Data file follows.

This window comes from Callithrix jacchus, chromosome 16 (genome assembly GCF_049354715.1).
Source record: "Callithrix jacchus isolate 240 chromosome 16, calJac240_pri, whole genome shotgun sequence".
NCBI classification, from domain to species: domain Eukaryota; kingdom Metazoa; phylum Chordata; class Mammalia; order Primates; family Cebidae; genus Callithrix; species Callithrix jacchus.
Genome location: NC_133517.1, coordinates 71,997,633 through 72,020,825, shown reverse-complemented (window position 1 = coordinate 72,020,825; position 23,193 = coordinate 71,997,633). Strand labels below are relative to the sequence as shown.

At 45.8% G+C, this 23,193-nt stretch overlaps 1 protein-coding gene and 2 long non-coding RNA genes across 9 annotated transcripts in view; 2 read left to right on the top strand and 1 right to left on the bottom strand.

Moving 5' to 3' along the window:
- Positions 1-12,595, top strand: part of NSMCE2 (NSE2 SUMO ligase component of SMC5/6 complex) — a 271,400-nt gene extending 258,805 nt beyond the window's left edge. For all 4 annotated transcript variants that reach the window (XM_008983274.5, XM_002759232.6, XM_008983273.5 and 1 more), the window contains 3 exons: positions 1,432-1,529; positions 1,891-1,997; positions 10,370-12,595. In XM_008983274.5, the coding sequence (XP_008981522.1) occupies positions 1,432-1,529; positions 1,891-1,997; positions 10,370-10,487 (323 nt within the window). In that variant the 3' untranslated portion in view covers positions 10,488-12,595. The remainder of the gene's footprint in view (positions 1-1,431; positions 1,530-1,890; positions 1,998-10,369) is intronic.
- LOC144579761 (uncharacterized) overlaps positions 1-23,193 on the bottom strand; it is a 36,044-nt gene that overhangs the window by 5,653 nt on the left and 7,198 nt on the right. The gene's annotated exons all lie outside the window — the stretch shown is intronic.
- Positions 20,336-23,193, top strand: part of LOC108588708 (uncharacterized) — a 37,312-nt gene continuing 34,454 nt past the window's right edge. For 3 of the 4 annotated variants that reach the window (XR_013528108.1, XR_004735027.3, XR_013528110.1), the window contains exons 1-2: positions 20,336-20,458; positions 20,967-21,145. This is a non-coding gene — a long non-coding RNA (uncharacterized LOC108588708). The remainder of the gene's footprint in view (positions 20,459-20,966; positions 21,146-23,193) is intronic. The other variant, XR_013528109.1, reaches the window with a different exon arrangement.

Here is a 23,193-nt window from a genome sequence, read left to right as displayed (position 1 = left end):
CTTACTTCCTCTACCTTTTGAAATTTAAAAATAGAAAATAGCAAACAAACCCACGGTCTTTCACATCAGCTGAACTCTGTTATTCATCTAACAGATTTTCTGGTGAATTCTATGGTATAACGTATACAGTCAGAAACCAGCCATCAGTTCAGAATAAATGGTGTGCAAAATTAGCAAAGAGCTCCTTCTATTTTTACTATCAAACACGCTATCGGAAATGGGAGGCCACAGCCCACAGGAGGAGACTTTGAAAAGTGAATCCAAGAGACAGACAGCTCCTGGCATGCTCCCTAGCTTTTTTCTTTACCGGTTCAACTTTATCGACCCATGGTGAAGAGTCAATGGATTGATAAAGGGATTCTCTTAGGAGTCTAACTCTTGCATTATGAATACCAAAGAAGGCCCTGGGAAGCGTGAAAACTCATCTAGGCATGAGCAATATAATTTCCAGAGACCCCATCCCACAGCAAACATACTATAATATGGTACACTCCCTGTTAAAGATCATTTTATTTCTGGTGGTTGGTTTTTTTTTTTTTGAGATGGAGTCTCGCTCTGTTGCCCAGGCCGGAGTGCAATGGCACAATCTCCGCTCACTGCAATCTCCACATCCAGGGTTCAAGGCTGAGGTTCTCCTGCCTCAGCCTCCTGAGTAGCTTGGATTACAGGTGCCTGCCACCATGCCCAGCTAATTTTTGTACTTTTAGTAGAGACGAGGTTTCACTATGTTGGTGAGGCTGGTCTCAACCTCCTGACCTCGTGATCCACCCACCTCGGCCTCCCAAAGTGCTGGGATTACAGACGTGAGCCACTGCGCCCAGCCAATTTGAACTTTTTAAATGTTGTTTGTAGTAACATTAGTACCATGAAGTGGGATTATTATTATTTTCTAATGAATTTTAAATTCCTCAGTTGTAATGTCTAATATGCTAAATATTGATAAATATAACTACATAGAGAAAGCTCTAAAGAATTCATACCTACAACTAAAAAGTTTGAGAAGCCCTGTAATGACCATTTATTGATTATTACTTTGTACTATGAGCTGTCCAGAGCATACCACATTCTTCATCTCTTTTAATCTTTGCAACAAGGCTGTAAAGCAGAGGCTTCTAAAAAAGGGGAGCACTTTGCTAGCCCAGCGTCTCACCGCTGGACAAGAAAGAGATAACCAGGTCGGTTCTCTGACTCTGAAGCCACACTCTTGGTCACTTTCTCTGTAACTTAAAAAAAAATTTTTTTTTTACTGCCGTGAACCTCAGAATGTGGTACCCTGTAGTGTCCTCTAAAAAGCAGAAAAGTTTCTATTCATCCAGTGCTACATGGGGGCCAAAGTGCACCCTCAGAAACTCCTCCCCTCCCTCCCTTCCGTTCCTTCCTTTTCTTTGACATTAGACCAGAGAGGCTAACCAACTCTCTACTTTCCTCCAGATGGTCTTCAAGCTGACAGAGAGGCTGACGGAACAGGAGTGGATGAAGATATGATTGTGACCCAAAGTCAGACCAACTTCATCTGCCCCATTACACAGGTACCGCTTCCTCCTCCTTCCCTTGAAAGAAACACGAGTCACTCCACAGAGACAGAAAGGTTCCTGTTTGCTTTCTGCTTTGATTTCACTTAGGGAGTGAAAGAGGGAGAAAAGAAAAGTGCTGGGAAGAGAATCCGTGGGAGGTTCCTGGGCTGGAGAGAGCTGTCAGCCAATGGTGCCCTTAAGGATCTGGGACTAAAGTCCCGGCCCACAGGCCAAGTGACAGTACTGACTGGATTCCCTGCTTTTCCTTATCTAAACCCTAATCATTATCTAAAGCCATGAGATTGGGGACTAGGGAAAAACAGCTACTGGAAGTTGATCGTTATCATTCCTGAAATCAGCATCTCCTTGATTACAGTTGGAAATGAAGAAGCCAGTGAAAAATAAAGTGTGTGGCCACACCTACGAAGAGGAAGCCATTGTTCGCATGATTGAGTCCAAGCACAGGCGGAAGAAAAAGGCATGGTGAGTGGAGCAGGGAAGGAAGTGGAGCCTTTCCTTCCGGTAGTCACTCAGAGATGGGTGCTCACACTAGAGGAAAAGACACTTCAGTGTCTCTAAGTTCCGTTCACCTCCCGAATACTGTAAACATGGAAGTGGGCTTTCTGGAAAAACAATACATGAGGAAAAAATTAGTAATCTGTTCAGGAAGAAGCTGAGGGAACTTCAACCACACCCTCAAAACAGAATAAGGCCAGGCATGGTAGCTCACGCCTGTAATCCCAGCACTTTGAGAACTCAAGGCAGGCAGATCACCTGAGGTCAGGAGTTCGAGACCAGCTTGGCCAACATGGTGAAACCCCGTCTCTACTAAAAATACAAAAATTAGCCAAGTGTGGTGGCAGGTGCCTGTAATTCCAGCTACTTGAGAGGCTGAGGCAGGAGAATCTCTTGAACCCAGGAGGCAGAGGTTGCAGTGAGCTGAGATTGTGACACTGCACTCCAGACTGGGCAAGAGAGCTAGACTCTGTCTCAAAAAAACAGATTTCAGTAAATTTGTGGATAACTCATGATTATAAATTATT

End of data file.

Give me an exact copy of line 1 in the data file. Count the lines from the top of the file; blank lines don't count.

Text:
This window comes from Callithrix jacchus, chromosome 16 (genome assembly GCF_049354715.1).